Arts  |  Literature  

Institute a literary prize, foundation in Buchi Emecheta’s honour

By Adelowo Adebumiti   |   09 April 2017   |   3:33 am  

Sefi Atta (left); Chika Unigwe and Molara Wood, at a tribute event for the late novelist, Buchi Emecheta, held at Terra Kulture… in Lagos

For her immense contributions to the country’s body of literary works in a writing career that spanned 44 years, authors, associates, friends and family members gathered recently to honour and pay tributes to the foremost Nigerian novelist, Mrs. Florence Onyebuchi Emecheta, who died in January at 72. Tagged ‘An Afternoon of Tribute for Buchi Emecheta,’ it was held at Terra Kulture, Victoria Island, Lagos.

One of the organisers, Ike Oguine said they decided to honour Emecheta because she wrote more than 20 books in her lifetime, books that have impacted positively on Nigeria literature. Some of them include The Joys of Motherhood, The Slave Girl and Second Class Citizen, among others​. Oguine said her books deal with a particular perspective on Nigeria, in showing a woman’s point of view at a time when female writers were not known.

In her tribute to the late writer, author of Everything Good Will Come, Sefi Atta, who read excerpts from a signed autobiography of Emecheta, Head Above Water, remarked that she was proud of the author’s achievements as a woman, a mother and a writer. Atta described Emecheta as an insightful writer, whose work was an introduction to Nigeria’s feminist ideas.

She said: “What set her apart from other writers of her time and mine was that she was incredibly resourceful, industrious and tenacious.”The acclaimed author observed that Emecheta never regarded other female writers as a threat to her success, saying the late Flora Nwapa regarded her as a friend. She noted that reading Emecheta’s autobiography is like listening to an aunt telling a story, who will say: “This happened; wait, don’t cry yet; listen to what I have to say.”

Atta noted that there are sections in the book, where one is compelled to take a cue from her, adding: “There are sections in Head Above Water, where I was angry on her behalf, but she didn’t allow my anger to last. There were sections, which I wanted to cry, but she made me laugh. But it wasn’t until I got to the end of the book that my emotion overwhelmed me. But, according to Buchi, that was how she dealt with her own emotion; she didn’t have time to dwell in them.”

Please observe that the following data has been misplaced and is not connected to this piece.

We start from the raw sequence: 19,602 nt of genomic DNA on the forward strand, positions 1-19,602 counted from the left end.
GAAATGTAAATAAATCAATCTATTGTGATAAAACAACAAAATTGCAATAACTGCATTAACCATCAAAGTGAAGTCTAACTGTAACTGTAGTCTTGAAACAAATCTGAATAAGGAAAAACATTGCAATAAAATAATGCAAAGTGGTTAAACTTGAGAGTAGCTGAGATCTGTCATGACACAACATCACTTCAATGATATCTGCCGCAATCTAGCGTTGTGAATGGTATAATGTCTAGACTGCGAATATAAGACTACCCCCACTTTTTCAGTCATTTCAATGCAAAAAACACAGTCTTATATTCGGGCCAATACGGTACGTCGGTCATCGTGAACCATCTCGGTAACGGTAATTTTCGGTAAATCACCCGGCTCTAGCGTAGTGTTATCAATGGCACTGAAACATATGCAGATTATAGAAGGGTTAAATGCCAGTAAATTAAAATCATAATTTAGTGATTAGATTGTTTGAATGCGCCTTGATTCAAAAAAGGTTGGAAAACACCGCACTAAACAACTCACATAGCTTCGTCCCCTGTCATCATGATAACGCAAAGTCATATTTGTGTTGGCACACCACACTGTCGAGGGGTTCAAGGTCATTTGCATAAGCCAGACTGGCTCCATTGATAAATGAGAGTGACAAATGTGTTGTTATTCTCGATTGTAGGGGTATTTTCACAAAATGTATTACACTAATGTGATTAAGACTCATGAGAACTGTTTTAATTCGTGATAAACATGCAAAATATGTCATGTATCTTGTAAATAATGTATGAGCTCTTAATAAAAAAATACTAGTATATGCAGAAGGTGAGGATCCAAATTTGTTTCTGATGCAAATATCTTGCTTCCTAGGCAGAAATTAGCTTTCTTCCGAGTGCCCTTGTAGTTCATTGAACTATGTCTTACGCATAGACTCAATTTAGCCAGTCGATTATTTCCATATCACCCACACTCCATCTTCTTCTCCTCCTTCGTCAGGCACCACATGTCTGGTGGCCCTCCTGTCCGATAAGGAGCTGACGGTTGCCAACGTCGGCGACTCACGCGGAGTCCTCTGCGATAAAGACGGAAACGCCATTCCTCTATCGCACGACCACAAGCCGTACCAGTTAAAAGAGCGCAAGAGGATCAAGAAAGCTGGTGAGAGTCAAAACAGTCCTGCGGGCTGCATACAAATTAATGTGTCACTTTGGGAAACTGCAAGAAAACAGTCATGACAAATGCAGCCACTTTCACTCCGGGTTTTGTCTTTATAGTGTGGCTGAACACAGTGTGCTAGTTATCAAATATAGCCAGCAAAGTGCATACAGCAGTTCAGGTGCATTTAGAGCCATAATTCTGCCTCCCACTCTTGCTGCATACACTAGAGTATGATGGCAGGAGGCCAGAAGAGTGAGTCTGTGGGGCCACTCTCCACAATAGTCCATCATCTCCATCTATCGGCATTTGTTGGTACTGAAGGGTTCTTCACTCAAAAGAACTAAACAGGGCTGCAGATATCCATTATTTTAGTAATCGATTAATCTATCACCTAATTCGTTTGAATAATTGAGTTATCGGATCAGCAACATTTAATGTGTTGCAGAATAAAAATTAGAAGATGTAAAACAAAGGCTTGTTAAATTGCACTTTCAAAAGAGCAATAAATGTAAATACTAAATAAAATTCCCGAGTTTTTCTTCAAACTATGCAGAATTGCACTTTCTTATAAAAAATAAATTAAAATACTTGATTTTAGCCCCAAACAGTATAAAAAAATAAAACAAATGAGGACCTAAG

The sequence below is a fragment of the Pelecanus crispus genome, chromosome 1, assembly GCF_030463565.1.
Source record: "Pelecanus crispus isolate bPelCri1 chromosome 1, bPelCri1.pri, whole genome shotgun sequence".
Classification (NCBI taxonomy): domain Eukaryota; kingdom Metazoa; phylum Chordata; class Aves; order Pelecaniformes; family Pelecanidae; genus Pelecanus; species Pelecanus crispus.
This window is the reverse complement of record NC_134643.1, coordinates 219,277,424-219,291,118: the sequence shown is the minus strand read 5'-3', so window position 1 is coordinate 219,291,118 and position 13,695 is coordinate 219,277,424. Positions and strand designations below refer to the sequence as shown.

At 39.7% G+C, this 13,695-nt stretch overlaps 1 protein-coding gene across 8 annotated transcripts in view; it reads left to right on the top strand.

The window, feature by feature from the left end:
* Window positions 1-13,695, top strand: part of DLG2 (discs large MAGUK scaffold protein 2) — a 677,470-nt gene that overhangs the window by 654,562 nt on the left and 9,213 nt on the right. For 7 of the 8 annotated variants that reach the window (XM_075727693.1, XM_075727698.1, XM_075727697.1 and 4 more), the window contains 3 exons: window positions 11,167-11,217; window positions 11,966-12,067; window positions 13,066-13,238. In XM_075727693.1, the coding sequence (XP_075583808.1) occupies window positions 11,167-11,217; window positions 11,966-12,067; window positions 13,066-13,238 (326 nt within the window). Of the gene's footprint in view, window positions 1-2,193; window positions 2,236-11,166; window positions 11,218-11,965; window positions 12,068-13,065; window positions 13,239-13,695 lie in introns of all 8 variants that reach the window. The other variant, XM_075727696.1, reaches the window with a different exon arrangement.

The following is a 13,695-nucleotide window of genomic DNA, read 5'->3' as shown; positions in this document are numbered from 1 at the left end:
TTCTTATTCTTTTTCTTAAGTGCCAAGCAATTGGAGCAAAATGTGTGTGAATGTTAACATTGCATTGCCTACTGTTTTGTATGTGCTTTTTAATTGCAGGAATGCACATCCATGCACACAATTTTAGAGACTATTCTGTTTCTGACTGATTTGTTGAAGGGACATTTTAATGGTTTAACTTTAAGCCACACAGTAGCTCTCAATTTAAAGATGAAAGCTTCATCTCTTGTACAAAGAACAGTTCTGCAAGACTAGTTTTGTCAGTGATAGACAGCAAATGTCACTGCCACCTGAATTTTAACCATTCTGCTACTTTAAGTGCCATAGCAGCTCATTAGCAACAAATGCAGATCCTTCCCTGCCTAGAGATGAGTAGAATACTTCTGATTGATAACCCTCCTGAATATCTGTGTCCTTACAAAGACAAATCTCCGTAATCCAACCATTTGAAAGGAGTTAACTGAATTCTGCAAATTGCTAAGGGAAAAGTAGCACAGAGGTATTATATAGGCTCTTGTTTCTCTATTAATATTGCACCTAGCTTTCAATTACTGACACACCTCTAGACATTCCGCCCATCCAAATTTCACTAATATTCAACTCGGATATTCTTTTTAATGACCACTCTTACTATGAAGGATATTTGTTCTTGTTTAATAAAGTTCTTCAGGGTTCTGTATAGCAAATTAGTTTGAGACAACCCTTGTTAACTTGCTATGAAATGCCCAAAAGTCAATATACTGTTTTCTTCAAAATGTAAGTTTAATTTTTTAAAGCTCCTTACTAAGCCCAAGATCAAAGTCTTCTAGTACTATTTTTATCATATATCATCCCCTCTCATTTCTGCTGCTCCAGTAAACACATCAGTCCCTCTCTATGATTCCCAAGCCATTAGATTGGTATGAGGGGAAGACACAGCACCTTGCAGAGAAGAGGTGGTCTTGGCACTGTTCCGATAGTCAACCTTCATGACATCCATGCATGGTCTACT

After her death, Atta confessed that she often found herself talking about the author as if she was still alive. She submitted that though Emecheta is dead and her work is done, she would continue to resonate with people.

For Chika Unigwe (winner of The Nigerian Prize for Literature 2014, with On Black Sisters Street), who also read excerpts from Emecheta’s novel, Second Class Citizen, the author was a guiding light for younger female writers. She disclosed how the writer completely changed her orientation on writing as a profession and made her to see it as something that can put food on her table.

Also speaking at the event was the son of the author, Sylvester Onwordi, who remarked that his mother was always true to herself. He said he knew her not just as a writer, but as a mother, who loves to tell stories. Onwordi said one of his earliest memories was of her sitting down to tell them stories as children. He noted that reading her books again seems as though she was back from the grave.

Author of Indigo (a collection of short stories), Molara Wood, who also read excerpts from Emecheta’s The Joys of Motherhood, noted that long before the rise of female writers, the author trod a lonely path and took Nigerian fiction to international height, thus making herself a household name at home and abroad. Wood remarked Emecheta wrote important books on what it means to be at home and what it means to be in a foreign land.

According to Wood, “Emecheta overcame great odds. Her husband burnt her manuscripts, yet she persevered, thus setting a wonderful example for every married women.”She, however, stated that it was time pioneer women writers were accorded their rightful place of honour in African literature.

Also speaking at the event, a participant, who gave his name simply has Kola, remarked that Emecheta’s life, experience and hardship gave her the inspiration and fortitude to write books, and noted that her ability to combine motherhood with her work was inspirational.

Participants at the event called for her books to be re-issued and a prize in literature created in her name in the country to honour her. Similarly, a call was made to establish a foundation in her name to advance literature in the country. Participants also rued the scanty documentary materials available on authors in the country and called for one on the life and times of Emecheta to be made.



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